Is a bamboo fly rod “art?” A new exhibit in Cheyenne proposes that it is. The Wyoming State Museum has assembled over 70 crafts, all related to hunting and fishing like engraved rifles, pack saddles and taxidermy that highlights Wyoming’s long history of outdoor life. But many of the artists were skeptical about having their work displayed as art since most of them build their work only to use in the field. Laramie bamboo rod builder, Jerry Johnson, who has a fly rod in the show.

“You just take it, put a knife, put whatever you’re going to split with…”

Read more
Open Spaces
3:36 pm
Fri September 26, 2014

At King's Saddlery, "Laid Back Western" Lives On

King's owner Bruce King.
Miles Bryan

When it opened in 1963 Sheridan’s King’s Saddlery was a small shop serving surrounding ranching and horse backing community. In the forty years that followed King’s became an institution. Founder Don King’s distinctive Sheridan style leatherwork is the finest in its class, and enthusiasts come from around the world to see the saddlery and the attached museum.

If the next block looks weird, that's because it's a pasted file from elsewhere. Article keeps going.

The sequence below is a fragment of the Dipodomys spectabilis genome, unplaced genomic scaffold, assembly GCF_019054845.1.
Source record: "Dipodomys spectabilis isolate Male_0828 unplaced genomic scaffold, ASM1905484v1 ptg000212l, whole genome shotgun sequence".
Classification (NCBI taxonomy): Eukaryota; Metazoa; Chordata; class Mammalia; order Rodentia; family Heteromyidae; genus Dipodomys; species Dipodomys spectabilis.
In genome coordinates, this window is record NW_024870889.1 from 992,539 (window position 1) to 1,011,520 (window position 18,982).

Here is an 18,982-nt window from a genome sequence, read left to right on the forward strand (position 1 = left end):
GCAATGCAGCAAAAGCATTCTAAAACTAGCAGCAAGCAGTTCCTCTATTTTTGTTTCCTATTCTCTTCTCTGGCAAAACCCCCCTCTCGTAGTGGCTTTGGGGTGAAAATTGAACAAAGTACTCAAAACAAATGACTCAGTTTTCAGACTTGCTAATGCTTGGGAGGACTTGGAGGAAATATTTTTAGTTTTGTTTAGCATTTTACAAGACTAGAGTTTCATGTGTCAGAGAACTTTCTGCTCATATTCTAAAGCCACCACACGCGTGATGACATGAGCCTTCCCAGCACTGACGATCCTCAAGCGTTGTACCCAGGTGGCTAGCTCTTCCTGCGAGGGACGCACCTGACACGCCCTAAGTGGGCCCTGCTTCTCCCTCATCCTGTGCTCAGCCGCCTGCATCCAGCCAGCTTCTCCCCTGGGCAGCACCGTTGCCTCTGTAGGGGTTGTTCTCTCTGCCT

Read more
Open Spaces
6:07 pm
Fri September 19, 2014

September 19th, 2014

Credit Bob Beck

Wyoming Lawmakers Battle The Feds Over Water

There's a water war going on in the nation's capital that has Wyoming lawmakers and land owners worried the federal government is soon going to be regulating most every drop of water that falls from the sky.

37-Year Lawsuit Settles Issue Of Tribal Water Rights

Read more
Open Spaces
6:05 pm
Fri September 19, 2014

37-Year Lawsuit Settles Issue Of Tribal Water Rights

One of 7 new fish ladders on the Wind River Indian Reservation.
Credit Melodie Edwards

Earlier this month in a Worland courthouse, a judge signed a final decree that brought to end what’s probably the longest-running lawsuit in Wyoming history. After 37 years, the lawsuit decided who exactly owns the water rights in and around the Wind River Indian Reservation. Those involved in the suit are now looking to the future.

Read more
Open Spaces
5:32 pm
Fri September 19, 2014

Wyoming Lawmakers Battle The Feds Over Water

Laramie River
Credit Bob Beck

There's a water war going on in the nation's capital that has Wyoming lawmakers and land owners worried the federal government is soon going to be regulating most every drop of water that falls from the sky.

Read more
Open Spaces
5:22 pm
Fri September 19, 2014

Westwood High School Moves To Gillette College Campus

The new Westwood High School building on Gillette College's campus.
Aaron Schrank

Students at Westwood High School—an alternative school in Gillette—are starting out the new school year in a brand new building. That means more space and state-of-the-art technology—but perhaps most important—a new location. That’s because Westwood, where most students don’t see themselves as college-bound, put up its new school building smack dab on a college campus.